• YN posfix is a poor choice? Camel case is sometimes limiting. Would you prefer "promptyn()", or "promptyyesnno?
  • The hint is also a problem because it shows the expected response in lower case? Should it hint of 'Y' or 'N'? That would suggest that the user add additional keystrokes which is not the case. I can't control the text of the prompt that is passed in, so it might say "Y/N" or "y/n", I wouldn't know. I wouldn't want to require the caller to also pass in an error message as well, but that would be possible. I think this hint suffices.
  •  
    Carey Brown
    Saloon Keeper
    Posts: 5485
    55
    Eclipse IDE Firefox Browser Java MySQL Database VI Editor Windows
    • Mark post as helpful
    • send pies
    • Quote
    • Report post to moderator

    Campbell Ritchie wrote:

    Carey Brown wrote:Why "Optional" when there's no chance of returning Optional.empty()?

    Agree; the only methods of a Scanner that can retun null are the two methods whose names start “find”, Those seek a match for a regex and an Optional<String> might be an appropriate return type of those methods are used. All other methods throw an exception if they don't find the input to be the correct type.
    I am not happy with while (true) ... and exception handling. Rob Spoor taught me the loop I use, ages ago; it completely obviates any risk of an input mismatch exception. The escapes \u201c and \u201d are posh quotes: ””You can do the same sort of thing for yes/no:-Note:
  • 1: No need for next() call inside the loop.
  • 2: equalsIgnoreCase() is called twice per loop, but compared to speed of keyboard input, that is probably nothing to worry about.
  • 3: I have missed out the overloading for brevity's sake.
  • 4: I presume everybody is familiar with the strange syntax in line 6.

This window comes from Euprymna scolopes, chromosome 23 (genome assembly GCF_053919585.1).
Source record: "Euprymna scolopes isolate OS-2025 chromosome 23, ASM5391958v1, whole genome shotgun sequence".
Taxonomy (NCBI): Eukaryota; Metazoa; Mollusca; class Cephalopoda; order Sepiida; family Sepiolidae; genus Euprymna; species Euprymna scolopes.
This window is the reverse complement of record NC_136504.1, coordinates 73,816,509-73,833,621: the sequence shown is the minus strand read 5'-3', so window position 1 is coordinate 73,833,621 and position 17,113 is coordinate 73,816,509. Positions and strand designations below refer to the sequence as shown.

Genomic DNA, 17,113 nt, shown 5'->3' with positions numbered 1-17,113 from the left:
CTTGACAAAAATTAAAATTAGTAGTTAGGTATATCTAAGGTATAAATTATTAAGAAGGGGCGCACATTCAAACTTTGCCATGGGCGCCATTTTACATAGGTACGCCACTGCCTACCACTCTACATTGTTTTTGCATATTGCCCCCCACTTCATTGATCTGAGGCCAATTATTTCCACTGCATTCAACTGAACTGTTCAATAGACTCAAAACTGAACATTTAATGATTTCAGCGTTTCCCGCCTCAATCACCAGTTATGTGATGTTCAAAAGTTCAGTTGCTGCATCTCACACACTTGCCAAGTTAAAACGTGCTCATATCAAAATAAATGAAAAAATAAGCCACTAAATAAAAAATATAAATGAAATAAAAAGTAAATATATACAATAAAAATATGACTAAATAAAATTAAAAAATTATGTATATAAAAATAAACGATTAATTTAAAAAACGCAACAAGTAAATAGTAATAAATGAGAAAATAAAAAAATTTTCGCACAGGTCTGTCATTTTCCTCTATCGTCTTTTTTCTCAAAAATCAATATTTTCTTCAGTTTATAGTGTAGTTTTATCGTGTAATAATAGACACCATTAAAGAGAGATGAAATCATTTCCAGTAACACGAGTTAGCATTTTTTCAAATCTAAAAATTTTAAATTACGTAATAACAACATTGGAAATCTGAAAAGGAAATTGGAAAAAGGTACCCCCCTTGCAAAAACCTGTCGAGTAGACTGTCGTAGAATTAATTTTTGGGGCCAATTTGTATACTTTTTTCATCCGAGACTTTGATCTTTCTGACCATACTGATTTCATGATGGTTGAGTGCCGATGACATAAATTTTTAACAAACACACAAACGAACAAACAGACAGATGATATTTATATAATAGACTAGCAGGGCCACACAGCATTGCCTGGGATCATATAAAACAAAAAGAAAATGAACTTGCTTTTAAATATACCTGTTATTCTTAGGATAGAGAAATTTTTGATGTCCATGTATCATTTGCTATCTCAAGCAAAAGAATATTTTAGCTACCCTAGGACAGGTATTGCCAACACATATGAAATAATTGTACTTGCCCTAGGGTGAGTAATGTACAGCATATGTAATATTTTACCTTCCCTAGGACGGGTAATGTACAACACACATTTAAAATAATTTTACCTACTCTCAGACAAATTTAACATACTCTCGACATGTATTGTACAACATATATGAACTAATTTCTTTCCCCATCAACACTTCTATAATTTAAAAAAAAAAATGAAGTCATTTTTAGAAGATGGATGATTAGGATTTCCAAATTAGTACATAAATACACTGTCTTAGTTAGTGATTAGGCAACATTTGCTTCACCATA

• I specifically prefix my method names with "prompt". I explicitly expect a new-line to follow each input by using nextLine().  I have found this to be a decent approach for keyboard input. This eliminates the need for a nextLine() call to clear out any pending new-lines in the input stream. I have also chosen to leave the "next...()" wrappers intact, warts and all. I suggest using the "prompt...()" methods instead if you want proper handling of those issues.  I suppose there might be a case where throwing an exception might be necessary but the goal is to have the prompt...() methods handle input issues gracefully without bothering the caller.
     
    Campbell Ritchie
    Marshal
    Posts: 62881
    203
    • Likes 1
    • Mark post as helpful
    • send pies
    • Quote
    • Report post to moderator
    In my code, the only place you would get an exception is if you called KeyboardInputs.nextInt("Please enter score: ", 100, 0); and you are working in the range 100…0 
    I shall have to have a closer looks the your prompt method later.
     
    Liutauras Vilda
    Marshal
    Posts: 6510
    441
    BSD Linux Mac OS X VI Editor
    • Likes 1
    • Mark post as helpful
    • send pies
    • Quote
    • Report post to moderator